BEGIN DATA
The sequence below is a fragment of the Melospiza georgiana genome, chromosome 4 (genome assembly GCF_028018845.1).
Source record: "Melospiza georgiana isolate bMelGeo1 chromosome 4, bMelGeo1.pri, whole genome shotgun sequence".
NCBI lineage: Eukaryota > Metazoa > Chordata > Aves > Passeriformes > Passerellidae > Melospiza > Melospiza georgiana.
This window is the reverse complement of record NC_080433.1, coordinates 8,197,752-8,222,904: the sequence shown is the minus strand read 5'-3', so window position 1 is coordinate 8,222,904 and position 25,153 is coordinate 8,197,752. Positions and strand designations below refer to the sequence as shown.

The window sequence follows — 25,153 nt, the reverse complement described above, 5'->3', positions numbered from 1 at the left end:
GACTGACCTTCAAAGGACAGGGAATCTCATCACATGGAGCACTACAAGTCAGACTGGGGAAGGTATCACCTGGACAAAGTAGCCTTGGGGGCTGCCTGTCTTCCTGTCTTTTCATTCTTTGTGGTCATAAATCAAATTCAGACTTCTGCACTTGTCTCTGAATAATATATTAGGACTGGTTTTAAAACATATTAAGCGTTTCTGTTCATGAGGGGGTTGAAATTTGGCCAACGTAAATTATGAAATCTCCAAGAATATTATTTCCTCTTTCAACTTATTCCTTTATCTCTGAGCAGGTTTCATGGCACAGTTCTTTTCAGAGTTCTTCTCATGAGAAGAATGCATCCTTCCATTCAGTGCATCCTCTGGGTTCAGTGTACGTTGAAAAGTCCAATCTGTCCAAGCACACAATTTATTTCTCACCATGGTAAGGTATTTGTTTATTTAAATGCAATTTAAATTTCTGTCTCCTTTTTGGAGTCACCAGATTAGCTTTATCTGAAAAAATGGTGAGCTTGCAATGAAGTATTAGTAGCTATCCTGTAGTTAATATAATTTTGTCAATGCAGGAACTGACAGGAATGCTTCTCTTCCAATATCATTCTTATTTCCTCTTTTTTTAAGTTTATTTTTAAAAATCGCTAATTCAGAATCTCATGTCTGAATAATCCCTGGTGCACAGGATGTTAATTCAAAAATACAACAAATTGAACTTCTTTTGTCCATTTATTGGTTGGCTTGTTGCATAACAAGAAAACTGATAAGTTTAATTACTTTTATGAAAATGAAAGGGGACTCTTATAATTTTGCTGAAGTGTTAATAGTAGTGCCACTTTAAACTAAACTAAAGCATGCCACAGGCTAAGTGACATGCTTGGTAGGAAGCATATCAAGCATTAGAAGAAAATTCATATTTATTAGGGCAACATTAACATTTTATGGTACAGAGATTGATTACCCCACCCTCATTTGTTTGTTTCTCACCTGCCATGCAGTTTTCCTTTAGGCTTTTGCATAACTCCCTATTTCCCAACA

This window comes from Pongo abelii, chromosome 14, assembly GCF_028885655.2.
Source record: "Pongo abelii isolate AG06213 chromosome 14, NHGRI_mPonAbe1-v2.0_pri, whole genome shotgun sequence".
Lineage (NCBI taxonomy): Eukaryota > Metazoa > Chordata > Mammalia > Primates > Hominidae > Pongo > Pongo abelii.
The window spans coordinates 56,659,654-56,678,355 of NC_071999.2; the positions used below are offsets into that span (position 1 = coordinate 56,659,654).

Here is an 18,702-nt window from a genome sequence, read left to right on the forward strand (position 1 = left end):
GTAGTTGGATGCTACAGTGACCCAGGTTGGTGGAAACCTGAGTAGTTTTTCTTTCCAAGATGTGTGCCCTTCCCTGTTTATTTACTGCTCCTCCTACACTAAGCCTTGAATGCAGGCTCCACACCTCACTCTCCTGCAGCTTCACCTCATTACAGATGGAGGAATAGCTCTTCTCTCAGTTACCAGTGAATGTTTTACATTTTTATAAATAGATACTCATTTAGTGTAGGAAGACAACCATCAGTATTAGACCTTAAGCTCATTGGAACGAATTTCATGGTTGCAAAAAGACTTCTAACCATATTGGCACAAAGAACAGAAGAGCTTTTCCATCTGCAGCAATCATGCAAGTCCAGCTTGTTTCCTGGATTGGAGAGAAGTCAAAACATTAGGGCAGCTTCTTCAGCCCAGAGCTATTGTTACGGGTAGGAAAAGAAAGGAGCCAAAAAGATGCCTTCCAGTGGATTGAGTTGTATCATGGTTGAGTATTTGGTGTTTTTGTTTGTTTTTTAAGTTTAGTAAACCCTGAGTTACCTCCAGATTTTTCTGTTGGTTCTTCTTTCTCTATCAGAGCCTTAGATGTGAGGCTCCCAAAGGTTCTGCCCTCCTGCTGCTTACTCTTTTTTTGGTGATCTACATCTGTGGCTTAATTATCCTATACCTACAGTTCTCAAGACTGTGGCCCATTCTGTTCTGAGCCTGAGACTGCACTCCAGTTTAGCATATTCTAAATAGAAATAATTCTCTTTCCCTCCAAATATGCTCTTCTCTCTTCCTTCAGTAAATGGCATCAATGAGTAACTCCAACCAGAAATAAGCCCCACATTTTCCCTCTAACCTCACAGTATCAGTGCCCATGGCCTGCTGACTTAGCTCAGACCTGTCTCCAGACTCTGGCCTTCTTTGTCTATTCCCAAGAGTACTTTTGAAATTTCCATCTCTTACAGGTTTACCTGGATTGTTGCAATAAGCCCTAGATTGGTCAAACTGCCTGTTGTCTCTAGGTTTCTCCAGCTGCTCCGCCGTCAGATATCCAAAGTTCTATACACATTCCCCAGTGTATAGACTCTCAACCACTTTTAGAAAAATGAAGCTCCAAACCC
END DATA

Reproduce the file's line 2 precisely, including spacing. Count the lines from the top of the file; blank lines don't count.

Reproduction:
Source record: "Melospiza georgiana isolate bMelGeo1 chromosome 4, bMelGeo1.pri, whole genome shotgun sequence".